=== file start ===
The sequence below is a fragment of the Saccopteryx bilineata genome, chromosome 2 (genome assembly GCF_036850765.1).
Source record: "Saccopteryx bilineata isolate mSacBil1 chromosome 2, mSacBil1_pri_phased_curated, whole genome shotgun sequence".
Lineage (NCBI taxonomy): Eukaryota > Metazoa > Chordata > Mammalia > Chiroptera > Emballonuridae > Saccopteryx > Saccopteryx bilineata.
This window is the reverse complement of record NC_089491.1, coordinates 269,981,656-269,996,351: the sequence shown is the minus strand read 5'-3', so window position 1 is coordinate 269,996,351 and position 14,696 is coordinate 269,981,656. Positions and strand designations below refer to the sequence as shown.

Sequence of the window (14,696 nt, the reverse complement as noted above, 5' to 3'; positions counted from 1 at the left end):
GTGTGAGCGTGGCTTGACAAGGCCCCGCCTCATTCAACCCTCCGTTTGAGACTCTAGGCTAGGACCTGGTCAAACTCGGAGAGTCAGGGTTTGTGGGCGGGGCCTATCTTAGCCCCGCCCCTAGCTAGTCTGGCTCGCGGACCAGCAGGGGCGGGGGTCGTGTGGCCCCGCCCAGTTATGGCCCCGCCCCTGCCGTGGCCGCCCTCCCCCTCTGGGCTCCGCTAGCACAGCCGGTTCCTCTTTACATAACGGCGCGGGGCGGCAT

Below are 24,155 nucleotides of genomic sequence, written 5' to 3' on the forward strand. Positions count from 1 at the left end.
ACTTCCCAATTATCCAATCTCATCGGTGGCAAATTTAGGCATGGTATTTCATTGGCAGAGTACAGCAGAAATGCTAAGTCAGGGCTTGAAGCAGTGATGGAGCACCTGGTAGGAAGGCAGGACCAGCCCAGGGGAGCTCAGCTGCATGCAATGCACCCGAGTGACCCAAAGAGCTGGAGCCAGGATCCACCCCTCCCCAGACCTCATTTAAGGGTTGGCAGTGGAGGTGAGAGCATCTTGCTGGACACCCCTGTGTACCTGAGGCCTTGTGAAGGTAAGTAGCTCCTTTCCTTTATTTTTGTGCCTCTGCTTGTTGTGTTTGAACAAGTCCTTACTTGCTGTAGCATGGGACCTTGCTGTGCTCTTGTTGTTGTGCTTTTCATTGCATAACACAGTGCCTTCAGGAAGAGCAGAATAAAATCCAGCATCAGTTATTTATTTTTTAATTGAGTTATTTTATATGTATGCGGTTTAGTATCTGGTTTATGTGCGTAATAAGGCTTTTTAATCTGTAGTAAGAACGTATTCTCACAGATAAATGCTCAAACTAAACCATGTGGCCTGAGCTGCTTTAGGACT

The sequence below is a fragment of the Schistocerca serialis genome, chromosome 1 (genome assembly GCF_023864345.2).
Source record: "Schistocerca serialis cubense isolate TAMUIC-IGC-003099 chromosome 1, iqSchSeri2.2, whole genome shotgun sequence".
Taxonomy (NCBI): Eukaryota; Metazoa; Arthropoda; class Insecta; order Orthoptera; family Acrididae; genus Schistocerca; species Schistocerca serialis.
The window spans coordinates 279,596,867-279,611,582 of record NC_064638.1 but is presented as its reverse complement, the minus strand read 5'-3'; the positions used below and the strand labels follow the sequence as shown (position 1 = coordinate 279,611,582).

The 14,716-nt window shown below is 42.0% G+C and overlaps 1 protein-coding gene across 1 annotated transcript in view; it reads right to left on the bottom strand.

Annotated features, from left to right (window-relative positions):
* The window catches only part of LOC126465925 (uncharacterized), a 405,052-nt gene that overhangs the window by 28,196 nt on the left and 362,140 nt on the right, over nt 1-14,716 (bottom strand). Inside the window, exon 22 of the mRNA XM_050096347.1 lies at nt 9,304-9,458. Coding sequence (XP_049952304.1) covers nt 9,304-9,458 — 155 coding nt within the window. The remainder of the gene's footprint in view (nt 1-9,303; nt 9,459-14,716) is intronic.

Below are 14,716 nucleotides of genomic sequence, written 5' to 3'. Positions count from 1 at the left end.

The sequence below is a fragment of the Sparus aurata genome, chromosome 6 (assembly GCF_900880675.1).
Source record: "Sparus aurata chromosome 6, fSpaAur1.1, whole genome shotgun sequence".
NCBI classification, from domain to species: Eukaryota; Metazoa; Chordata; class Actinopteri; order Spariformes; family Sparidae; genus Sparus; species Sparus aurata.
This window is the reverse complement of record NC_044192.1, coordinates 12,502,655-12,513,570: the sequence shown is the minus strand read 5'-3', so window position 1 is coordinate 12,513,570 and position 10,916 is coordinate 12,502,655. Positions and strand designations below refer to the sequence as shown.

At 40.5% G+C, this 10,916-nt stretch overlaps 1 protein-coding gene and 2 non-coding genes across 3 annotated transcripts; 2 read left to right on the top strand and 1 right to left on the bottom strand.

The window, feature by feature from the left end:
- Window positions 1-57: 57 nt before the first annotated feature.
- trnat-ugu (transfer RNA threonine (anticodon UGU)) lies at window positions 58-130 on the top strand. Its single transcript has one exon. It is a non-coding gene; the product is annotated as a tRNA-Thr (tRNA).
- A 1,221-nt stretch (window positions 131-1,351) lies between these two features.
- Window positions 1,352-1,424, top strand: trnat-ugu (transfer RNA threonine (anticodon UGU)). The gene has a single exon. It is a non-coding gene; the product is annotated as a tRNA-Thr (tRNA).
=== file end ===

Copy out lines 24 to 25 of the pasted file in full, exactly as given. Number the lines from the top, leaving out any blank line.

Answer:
- trnat-ugu (transfer RNA threonine (anticodon UGU)) lies at window positions 58-130 on the top strand. Its single transcript has one exon. It is a non-coding gene; the product is annotated as a tRNA-Thr (tRNA).
- A 1,221-nt stretch (window positions 131-1,351) lies between these two features.